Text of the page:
What do you see as the value in studying the many facets of the sport industry?
One of my favorite ways to think about the sport industry is framed around the work of “Freakonomics” author Stephen Dubner, who stated that in terms of size and dollar value, the sport industry is about the same size as the cardboard box industry. Now this might sound insignificant, but think how often you use or see a cardboard box. It's a pretty healthy industry from a financial perspective.
However, there is not a cardboard box industry section in the newspaper, there aren't multiple 24-hour cable networks devoted to cardboard boxes and you don't see fans wearing jerseys, T-shirts or caps of their favorite cardboard box manufacturer. There is a powerful cultural and societal weight that sports have in our world. For this reason, I believe it's important to understand the intricacies of why this industry matters so much to so many people.
During your time in Australia, did you determine any significant difference between how Australia and the United States approach sports branding, marketing and communication, as well as how consumers interact with the sporting goods industry?
I think we often think that the USA has the monopoly on sport fandom, and while I love American sport more than anything, it was a really great experience to spend some time in another country to see how fans across the world engage with sport. Australia has a small population, and sport felt more like a source for national and cultural pride, in addition to being a commercial product. This meant that the government was more involved at every level of sport, from grassroots to the highest commercial sports.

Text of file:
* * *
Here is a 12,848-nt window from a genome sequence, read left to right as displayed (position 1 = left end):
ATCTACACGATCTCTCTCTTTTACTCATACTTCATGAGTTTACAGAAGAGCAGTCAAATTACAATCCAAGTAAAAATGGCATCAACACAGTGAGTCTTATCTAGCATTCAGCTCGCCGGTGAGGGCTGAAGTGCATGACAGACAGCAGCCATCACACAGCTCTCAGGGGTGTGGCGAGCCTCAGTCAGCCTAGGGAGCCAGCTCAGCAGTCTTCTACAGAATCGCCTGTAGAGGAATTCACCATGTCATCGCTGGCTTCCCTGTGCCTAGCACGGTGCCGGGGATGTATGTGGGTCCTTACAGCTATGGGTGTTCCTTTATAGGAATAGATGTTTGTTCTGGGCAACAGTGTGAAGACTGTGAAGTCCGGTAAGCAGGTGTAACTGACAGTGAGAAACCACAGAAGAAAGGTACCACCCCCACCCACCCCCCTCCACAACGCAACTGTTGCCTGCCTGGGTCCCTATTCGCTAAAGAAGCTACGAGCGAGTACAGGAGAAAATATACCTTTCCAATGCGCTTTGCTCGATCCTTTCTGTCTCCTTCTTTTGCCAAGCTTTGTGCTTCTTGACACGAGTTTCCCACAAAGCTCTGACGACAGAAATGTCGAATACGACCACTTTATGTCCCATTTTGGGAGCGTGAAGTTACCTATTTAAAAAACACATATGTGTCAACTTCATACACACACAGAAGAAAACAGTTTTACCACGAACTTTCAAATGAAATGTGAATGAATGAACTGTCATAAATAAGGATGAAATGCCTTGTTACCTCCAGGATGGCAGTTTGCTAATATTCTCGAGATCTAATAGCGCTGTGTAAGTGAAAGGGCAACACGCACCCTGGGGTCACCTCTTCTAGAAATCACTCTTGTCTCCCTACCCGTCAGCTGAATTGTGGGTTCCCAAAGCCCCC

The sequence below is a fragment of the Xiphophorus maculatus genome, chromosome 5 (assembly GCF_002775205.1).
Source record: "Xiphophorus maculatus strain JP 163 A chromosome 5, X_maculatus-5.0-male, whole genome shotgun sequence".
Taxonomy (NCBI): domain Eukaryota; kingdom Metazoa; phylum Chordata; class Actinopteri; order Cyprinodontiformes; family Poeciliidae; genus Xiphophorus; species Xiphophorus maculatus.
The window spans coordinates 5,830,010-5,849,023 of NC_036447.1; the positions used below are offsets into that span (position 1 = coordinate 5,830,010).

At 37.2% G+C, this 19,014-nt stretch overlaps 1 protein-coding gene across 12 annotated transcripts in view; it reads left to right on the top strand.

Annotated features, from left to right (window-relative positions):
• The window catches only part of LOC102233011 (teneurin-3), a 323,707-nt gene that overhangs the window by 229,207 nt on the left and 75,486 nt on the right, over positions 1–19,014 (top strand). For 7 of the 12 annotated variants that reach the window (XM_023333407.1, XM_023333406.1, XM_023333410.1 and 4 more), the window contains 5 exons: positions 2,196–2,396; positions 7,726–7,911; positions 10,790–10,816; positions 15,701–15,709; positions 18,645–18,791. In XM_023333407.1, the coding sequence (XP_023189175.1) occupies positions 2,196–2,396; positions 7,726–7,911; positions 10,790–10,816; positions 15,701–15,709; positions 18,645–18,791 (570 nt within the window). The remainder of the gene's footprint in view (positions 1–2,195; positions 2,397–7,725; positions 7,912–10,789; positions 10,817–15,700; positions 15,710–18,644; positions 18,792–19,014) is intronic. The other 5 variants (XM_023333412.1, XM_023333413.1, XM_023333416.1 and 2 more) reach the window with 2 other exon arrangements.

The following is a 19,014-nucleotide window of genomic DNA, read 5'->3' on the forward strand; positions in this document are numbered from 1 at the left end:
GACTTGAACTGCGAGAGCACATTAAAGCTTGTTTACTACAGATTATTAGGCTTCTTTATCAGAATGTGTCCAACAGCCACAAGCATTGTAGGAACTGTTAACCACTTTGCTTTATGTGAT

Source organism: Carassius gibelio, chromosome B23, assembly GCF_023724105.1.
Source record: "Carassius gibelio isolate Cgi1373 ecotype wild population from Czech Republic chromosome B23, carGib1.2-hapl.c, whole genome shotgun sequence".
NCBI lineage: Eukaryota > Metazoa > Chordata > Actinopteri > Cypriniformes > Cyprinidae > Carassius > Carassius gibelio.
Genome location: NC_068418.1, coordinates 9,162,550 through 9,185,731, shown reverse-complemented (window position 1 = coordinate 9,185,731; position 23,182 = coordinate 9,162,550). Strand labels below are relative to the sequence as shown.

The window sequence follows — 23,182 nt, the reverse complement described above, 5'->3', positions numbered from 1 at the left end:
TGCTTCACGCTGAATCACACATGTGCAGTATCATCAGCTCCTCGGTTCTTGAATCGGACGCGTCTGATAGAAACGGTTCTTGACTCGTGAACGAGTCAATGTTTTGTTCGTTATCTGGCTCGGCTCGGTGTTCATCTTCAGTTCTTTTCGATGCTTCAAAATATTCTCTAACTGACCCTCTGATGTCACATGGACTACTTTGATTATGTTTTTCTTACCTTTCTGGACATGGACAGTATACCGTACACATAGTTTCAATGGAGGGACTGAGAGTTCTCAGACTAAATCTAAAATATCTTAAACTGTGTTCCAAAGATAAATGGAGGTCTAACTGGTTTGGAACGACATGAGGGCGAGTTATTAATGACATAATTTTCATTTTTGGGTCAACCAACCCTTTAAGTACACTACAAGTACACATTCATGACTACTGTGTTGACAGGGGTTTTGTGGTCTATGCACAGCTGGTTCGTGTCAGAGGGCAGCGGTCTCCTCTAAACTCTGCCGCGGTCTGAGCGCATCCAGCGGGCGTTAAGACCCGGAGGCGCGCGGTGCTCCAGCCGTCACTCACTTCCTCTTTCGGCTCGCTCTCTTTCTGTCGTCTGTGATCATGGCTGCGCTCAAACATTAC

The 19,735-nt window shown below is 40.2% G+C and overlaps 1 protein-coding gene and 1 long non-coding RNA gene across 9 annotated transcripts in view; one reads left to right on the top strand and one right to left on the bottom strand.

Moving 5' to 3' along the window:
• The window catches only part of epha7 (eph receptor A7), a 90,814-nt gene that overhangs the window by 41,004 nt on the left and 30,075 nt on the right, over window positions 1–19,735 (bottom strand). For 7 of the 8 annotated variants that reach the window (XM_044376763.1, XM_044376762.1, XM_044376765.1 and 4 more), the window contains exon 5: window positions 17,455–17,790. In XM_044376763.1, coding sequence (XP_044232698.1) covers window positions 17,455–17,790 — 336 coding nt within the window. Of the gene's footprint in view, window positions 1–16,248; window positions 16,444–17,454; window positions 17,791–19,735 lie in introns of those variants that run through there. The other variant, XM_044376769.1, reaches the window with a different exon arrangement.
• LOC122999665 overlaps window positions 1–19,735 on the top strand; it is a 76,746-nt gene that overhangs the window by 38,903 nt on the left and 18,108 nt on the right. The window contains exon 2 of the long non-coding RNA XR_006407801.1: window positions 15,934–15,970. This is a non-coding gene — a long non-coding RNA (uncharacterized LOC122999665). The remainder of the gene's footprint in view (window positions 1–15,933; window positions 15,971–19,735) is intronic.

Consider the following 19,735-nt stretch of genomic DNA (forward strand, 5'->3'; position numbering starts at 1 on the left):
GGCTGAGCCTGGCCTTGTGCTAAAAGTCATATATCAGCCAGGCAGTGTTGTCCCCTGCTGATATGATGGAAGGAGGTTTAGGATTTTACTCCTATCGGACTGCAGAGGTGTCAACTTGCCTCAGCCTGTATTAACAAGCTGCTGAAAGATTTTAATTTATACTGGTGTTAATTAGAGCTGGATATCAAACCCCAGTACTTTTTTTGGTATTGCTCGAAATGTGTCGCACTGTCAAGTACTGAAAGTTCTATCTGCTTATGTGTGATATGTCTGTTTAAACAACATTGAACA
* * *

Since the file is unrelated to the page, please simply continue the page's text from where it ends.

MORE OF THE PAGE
I would like to point out that sport professionals — whether they be in marketing, communications, PR or journalism — need to have an understanding that there is not one “right” way to engage with and grow the sport industry. Every country and culture is unique, and what resonates with one may not resonate with the other.
What do you like to do in your spare time?
Most of my spare time is spent with my wife and 1.5-year-old daughter. We love to be active and outside as a family. We are happy to be back in the Pacific Northwest after being gone for so many years, so we've been taking lots of little road trips to the coast, the mountains and the rivers. When not hanging out with the family, I enjoy golfing, running, cycling and playing any number of sport video games (FIFA, Madden, NBA 2k).
What's the single most important piece of advice you'd like to give to current SOJC students?
I would encourage our students to believe in their passions, find their unique voice and embrace the hustle of working in this industry. I would also encourage them to find and build experiences that contribute to their own unique story. Your portfolio, your resume, your CV is not just a list of things you've accomplished, but your own narrative that shows the world who you are and what you're capable of.
Story by Kyra Hanson
Kyra Hanson is a senior majoring in public relations within the SOJC. She is an account executive for Allen Hall Public Relations and vice president of the UO chapter of the Public Relations Student Society of America (PRSSA). After graduating, she plans to pursue a career in strategic communication with a focus on the health sector. In her spare time, you can find her exploring with her pit bull Juni or frequenting coffee shops around town.